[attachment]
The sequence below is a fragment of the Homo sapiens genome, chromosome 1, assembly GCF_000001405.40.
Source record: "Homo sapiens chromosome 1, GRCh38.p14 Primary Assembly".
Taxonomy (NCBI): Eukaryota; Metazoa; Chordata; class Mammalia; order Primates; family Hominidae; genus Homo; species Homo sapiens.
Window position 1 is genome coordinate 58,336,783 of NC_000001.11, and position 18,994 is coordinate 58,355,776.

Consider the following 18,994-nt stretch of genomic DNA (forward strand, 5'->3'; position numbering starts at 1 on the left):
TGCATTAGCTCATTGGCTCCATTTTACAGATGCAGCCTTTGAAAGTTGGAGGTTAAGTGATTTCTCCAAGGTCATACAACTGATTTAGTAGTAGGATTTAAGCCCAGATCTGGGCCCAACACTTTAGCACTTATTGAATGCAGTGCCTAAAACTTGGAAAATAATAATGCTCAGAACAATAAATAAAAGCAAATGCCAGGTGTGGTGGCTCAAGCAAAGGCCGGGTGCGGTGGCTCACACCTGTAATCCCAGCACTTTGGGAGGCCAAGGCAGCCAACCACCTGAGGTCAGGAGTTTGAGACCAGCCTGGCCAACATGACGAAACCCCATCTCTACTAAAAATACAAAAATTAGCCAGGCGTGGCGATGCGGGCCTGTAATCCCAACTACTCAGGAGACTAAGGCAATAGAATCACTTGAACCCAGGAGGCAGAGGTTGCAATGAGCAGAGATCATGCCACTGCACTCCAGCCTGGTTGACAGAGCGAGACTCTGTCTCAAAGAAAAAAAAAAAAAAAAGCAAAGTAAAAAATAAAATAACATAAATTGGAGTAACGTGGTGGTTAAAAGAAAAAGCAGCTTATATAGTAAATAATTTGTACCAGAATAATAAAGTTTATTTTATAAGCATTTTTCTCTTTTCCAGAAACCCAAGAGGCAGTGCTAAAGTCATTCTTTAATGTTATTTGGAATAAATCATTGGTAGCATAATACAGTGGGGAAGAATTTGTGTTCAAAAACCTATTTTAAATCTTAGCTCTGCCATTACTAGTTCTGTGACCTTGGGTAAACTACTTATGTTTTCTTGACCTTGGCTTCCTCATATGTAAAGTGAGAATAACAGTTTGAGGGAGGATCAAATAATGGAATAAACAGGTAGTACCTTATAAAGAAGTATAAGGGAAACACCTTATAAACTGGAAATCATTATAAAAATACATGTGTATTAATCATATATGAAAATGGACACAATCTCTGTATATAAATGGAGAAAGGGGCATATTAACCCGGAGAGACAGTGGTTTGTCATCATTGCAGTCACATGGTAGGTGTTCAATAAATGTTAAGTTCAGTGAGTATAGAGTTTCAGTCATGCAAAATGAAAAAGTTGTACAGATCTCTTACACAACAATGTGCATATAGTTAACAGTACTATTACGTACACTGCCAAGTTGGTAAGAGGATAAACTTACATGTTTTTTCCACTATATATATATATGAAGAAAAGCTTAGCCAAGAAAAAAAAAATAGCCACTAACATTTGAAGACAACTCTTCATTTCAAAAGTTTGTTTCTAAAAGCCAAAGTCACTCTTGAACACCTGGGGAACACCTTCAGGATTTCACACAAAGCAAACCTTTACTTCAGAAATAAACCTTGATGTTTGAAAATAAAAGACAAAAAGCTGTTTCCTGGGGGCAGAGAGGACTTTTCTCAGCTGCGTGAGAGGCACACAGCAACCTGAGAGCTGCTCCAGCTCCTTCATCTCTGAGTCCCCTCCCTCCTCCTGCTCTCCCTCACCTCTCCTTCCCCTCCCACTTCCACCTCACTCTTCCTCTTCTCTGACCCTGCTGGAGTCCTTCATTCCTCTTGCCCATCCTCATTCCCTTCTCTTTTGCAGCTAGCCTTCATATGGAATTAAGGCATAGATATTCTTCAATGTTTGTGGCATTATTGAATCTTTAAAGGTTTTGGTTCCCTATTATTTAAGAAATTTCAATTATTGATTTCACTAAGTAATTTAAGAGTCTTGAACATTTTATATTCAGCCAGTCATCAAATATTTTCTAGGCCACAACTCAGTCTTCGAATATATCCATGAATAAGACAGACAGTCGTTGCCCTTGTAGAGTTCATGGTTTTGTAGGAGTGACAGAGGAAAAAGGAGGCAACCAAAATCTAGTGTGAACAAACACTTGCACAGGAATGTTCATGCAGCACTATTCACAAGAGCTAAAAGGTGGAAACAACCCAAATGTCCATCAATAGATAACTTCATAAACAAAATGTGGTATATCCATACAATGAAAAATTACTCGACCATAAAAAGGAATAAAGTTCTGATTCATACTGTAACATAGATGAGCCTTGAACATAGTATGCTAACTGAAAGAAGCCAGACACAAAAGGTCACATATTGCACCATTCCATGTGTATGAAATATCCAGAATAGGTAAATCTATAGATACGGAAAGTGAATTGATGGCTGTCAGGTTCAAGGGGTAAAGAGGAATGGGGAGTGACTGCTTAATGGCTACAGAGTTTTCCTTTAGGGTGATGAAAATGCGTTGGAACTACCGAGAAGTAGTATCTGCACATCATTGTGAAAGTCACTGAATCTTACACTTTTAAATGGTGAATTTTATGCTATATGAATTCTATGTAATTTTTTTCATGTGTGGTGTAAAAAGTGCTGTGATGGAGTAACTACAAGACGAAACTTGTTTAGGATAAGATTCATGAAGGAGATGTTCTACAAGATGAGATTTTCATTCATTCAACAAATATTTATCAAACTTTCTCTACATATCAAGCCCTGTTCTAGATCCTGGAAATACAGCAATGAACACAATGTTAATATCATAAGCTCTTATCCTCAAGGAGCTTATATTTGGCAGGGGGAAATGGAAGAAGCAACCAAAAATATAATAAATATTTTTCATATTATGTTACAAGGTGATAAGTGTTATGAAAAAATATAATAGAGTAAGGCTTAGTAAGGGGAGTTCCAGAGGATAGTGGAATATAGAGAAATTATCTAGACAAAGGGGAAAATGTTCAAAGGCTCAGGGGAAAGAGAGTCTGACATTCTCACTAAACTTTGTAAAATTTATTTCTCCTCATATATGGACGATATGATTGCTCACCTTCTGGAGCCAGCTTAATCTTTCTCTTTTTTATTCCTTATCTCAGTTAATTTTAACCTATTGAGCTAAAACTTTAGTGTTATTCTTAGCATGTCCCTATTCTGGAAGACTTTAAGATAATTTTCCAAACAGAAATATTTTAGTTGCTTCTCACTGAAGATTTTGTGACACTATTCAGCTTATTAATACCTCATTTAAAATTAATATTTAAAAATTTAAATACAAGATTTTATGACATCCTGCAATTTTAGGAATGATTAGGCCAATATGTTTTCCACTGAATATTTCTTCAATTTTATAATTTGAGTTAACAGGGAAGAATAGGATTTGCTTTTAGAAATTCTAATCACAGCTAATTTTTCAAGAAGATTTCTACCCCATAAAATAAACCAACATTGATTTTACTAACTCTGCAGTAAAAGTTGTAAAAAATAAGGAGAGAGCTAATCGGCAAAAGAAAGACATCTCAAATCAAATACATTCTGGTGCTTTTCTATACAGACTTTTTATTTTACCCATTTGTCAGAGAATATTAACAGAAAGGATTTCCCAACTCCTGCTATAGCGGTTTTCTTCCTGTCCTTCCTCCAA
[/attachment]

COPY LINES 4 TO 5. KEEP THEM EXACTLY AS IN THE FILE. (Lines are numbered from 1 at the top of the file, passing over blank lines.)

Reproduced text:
Window position 1 is genome coordinate 58,336,783 of NC_000001.11, and position 18,994 is coordinate 58,355,776.

Consider the following 18,994-nt stretch of genomic DNA (forward strand, 5'->3'; position numbering starts at 1 on the left):